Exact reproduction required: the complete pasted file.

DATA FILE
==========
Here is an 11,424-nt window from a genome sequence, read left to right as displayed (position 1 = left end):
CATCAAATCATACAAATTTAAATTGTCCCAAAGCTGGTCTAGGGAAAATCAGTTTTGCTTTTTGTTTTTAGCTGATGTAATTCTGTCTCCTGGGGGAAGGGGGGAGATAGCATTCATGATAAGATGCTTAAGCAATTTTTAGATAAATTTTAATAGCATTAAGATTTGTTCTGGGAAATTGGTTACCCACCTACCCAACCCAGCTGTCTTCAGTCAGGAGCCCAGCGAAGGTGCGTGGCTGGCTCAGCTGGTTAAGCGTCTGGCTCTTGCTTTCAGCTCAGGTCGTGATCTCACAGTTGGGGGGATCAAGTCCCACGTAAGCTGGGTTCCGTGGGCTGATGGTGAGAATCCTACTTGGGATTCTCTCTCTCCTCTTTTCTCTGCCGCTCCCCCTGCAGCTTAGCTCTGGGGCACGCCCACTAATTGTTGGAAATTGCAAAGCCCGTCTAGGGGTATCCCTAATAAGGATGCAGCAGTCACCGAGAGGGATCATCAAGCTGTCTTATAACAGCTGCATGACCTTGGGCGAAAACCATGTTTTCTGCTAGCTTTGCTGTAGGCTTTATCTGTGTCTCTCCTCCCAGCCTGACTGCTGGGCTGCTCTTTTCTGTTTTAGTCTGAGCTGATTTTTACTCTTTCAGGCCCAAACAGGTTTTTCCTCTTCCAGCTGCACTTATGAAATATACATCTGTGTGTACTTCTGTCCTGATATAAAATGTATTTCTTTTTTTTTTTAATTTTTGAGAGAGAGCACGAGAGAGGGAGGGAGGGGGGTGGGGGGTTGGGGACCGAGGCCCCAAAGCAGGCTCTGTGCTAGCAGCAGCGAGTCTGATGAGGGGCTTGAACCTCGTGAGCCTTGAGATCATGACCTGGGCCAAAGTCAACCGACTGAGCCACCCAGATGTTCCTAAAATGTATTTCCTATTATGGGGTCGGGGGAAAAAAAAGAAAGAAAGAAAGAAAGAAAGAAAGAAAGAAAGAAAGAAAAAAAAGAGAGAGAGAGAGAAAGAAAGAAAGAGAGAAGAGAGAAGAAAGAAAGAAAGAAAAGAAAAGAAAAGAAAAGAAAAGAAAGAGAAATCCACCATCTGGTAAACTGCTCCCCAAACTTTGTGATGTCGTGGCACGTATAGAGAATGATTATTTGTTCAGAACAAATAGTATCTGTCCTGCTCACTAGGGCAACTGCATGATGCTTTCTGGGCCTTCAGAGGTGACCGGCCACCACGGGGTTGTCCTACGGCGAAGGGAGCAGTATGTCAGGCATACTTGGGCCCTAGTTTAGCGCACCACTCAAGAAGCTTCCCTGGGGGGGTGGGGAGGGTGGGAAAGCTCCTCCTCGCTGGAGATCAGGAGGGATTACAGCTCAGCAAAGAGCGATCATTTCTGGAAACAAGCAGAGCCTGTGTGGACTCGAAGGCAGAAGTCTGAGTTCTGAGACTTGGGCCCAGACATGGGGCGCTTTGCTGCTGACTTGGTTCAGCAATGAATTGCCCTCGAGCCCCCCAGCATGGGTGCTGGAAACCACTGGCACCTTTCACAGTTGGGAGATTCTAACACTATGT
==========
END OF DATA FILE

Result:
Here is an 11,424-nt window from a genome sequence, read left to right as displayed (position 1 = left end):
CATCAAATCATACAAATTTAAATTGTCCCAAAGCTGGTCTAGGGAAAATCAGTTTTGCTTTTTGTTTTTAGCTGATGTAATTCTGTCTCCTGGGGGAAGGGGGGAGATAGCATTCATGATAAGATGCTTAAGCAATTTTTAGATAAATTTTAATAGCATTAAGATTTGTTCTGGGAAATTGGTTACCCACCTACCCAACCCAGCTGTCTTCAGTCAGGAGCCCAGCGAAGGTGCGTGGCTGGCTCAGCTGGTTAAGCGTCTGGCTCTTGCTTTCAGCTCAGGTCGTGATCTCACAGTTGGGGGGATCAAGTCCCACGTAAGCTGGGTTCCGTGGGCTGATGGTGAGAATCCTACTTGGGATTCTCTCTCTCCTCTTTTCTCTGCCGCTCCCCCTGCAGCTTAGCTCTGGGGCACGCCCACTAATTGTTGGAAATTGCAAAGCCCGTCTAGGGGTATCCCTAATAAGGATGCAGCAGTCACCGAGAGGGATCATCAAGCTGTCTTATAACAGCTGCATGACCTTGGGCGAAAACCATGTTTTCTGCTAGCTTTGCTGTAGGCTTTATCTGTGTCTCTCCTCCCAGCCTGACTGCTGGGCTGCTCTTTTCTGTTTTAGTCTGAGCTGATTTTTACTCTTTCAGGCCCAAACAGGTTTTTCCTCTTCCAGCTGCACTTATGAAATATACATCTGTGTGTACTTCTGTCCTGATATAAAATGTATTTCTTTTTTTTTTTAATTTTTGAGAGAGAGCACGAGAGAGGGAGGGAGGGGGGTGGGGGGTTGGGGACCGAGGCCCCAAAGCAGGCTCTGTGCTAGCAGCAGCGAGTCTGATGAGGGGCTTGAACCTCGTGAGCCTTGAGATCATGACCTGGGCCAAAGTCAACCGACTGAGCCACCCAGATGTTCCTAAAATGTATTTCCTATTATGGGGTCGGGGGAAAAAAAAGAAAGAAAGAAAGAAAGAAAGAAAGAAAGAAAGAAAGAAAAAAAAGAGAGAGAGAGAGAAAGAAAGAAAGAGAGAAGAGAGAAGAAAGAAAGAAAGAAAAGAAAAGAAAAGAAAAGAAAAGAAAGAGAAATCCACCATCTGGTAAACTGCTCCCCAAACTTTGTGATGTCGTGGCACGTATAGAGAATGATTATTTGTTCAGAACAAATAGTATCTGTCCTGCTCACTAGGGCAACTGCATGATGCTTTCTGGGCCTTCAGAGGTGACCGGCCACCACGGGGTTGTCCTACGGCGAAGGGAGCAGTATGTCAGGCATACTTGGGCCCTAGTTTAGCGCACCACTCAAGAAGCTTCCCTGGGGGGGTGGGGAGGGTGGGAAAGCTCCTCCTCGCTGGAGATCAGGAGGGATTACAGCTCAGCAAAGAGCGATCATTTCTGGAAACAAGCAGAGCCTGTGTGGACTCGAAGGCAGAAGTCTGAGTTCTGAGACTTGGGCCCAGACATGGGGCGCTTTGCTGCTGACTTGGTTCAGCAATGAATTGCCCTCGAGCCCCCCAGCATGGGTGCTGGAAACCACTGGCACCTTTCACAGTTGGGAGATTCTAACACTATGT